9 July 2012

Bite your own massaged perineum. I say each to their own.

So your mother gave birth in winter, in the Alps, with nothing but a goatherd and a yodel.  Your besties all did Calmbirth and pushed their babies out with a gentle sigh and a conviction that all that prental perineal massage was a good thing.  Your other friends scheduled caesareans and booked nannies so they could be back at the gym by morning.  Your grandmother got to lie-in for six weeks while her hired help looked after the wee angels and when your dad had major abdominal surgery sure as fuck nobody sent him home with a baby to care for and strict instructions to get rest.

The fact is - there is no such thing as a perfect birth.  Birth is messy and painful and that is just when you are the birth partner.  There is so much emphasis on the birth that it seems to pass people by that they actually have to take the baby home and raise it until they become independent.  Which depending on your parenting style could be anywhere from 16 to 60.

I had a rubbish first birth experience.  And I had gone in with no birth plan and no expectations.  My plan was to try and push her out my hoohar but if I needed gas, drugs or even a caesarean to ensure she came out healthy I was willing to give it a go.  In the end, the whole thing was one hideous fuckup after another and I had to have an emergency caesearean after 54 hours of going nowhere.  And that was 2.5 weeks after she was due.  I ended up with post natal depression, PTSD and the enduring feeling that somehow I had done something wrong.  I was so utterly exhausted that while entranced by my daughter it took me a little while to be smacked in the face with that 'mother love' thing.  And now, if you were to do anything to either of my perfect children I'd hunt you down and hurt you.  Love is like that sometimes.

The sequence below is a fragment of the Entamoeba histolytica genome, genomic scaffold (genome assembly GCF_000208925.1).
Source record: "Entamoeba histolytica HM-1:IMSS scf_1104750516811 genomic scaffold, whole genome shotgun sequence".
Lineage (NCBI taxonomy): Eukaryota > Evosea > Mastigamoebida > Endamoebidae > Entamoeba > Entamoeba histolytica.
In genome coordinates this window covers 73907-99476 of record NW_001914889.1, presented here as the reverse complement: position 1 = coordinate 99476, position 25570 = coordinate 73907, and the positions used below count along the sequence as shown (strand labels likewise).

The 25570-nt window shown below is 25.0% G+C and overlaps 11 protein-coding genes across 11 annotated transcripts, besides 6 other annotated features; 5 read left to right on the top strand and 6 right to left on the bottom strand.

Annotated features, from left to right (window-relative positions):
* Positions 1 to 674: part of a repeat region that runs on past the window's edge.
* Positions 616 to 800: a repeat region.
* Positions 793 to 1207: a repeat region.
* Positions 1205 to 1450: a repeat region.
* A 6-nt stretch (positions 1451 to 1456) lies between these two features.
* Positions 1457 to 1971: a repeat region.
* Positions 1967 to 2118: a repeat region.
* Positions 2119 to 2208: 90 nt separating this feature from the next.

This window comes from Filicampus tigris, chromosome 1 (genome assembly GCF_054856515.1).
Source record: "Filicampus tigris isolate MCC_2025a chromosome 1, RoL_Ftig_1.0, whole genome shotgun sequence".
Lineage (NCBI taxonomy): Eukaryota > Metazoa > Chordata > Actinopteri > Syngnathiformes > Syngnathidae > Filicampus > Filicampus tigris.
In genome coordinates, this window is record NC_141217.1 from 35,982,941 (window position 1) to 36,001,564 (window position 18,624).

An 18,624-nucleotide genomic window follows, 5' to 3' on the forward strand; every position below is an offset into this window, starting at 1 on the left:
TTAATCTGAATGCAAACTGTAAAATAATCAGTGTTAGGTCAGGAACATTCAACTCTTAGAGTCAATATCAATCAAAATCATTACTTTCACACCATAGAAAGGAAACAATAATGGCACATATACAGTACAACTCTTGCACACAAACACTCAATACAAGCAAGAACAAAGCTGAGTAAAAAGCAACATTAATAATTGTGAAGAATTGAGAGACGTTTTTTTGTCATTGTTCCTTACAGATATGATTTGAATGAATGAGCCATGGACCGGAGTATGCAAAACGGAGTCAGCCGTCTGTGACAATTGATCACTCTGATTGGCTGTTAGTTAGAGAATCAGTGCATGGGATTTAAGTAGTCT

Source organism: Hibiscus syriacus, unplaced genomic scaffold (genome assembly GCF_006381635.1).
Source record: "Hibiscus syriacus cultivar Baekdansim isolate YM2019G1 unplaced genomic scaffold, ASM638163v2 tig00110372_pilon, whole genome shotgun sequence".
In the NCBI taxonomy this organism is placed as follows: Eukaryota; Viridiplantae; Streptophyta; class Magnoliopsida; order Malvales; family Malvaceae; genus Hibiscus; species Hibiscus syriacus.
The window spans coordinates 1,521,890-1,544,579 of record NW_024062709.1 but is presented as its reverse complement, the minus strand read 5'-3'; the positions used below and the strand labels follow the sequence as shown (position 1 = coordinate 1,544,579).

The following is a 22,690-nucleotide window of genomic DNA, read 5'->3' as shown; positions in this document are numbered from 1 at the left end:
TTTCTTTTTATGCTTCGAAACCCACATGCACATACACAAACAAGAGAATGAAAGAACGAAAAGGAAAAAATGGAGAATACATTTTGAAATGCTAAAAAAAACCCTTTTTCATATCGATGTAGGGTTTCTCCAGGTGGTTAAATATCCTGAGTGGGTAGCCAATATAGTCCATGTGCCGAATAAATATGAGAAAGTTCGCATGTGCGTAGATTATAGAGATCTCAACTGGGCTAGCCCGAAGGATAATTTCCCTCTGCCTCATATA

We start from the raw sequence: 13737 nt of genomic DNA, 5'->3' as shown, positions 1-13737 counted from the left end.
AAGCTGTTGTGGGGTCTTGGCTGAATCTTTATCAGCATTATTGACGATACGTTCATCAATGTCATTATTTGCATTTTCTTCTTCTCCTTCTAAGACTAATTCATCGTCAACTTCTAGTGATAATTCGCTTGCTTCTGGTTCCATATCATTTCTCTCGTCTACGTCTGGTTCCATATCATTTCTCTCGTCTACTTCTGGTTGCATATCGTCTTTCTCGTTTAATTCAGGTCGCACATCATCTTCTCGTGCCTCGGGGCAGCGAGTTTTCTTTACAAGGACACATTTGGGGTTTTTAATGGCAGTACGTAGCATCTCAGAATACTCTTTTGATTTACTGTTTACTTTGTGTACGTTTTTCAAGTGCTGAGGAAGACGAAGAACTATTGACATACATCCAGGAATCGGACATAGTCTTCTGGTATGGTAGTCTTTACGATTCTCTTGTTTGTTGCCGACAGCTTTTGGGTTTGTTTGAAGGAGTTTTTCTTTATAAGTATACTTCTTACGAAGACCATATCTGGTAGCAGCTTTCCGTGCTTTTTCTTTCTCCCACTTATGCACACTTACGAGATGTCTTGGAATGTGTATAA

And I had no expectations. I was viewing it a bit like bungy jumping.  I'd read up on it.  I knew the risks, I knew about the adrenalin but I was basically going to have to step off the platform and experience it for myself. 

And yet even after the birth of my second daughter 19 months later, which was much calmer (bar the bit where she forgot to breathe on her own for a couple of days) - I still struggle with judgement that comes from 'not doing it right'.  

I am absolutely infuriated when I hear people judging other people's experience.  It shouldn't matter.  If faffing around on your loungeroom floor with a midwife works for you - great.  If a planned caesarean works for you - whoopy doo.  If you want your extended family there and to video it so you can show it at their 21st - super!  

So when I hear people say "Well I did it all with no drugs in 45 minutes darling, its just a case of mind over matter" I want to punch their smug faces.  Great that it worked like that for you but their experience is going to be unique to them and their aim is to have a healthy baby not a socially acceptable birth.  There is no gold medal for this process.  Your child doesn't give a crap how you deep breathed or drugged it up to get them out.  They are just thankful for the life you gave them.  Nobody is mentioning their mother's caesar scar or breastfeeding when winning Oscars or in their presidential acceptance speech.  

Big sigh.  Deep breath.  Good luck to all of you about to embark on the most exhilarating, exhausting, baffling and brilliant adventure ever.  And that's parenting.  Not the freakin' birth.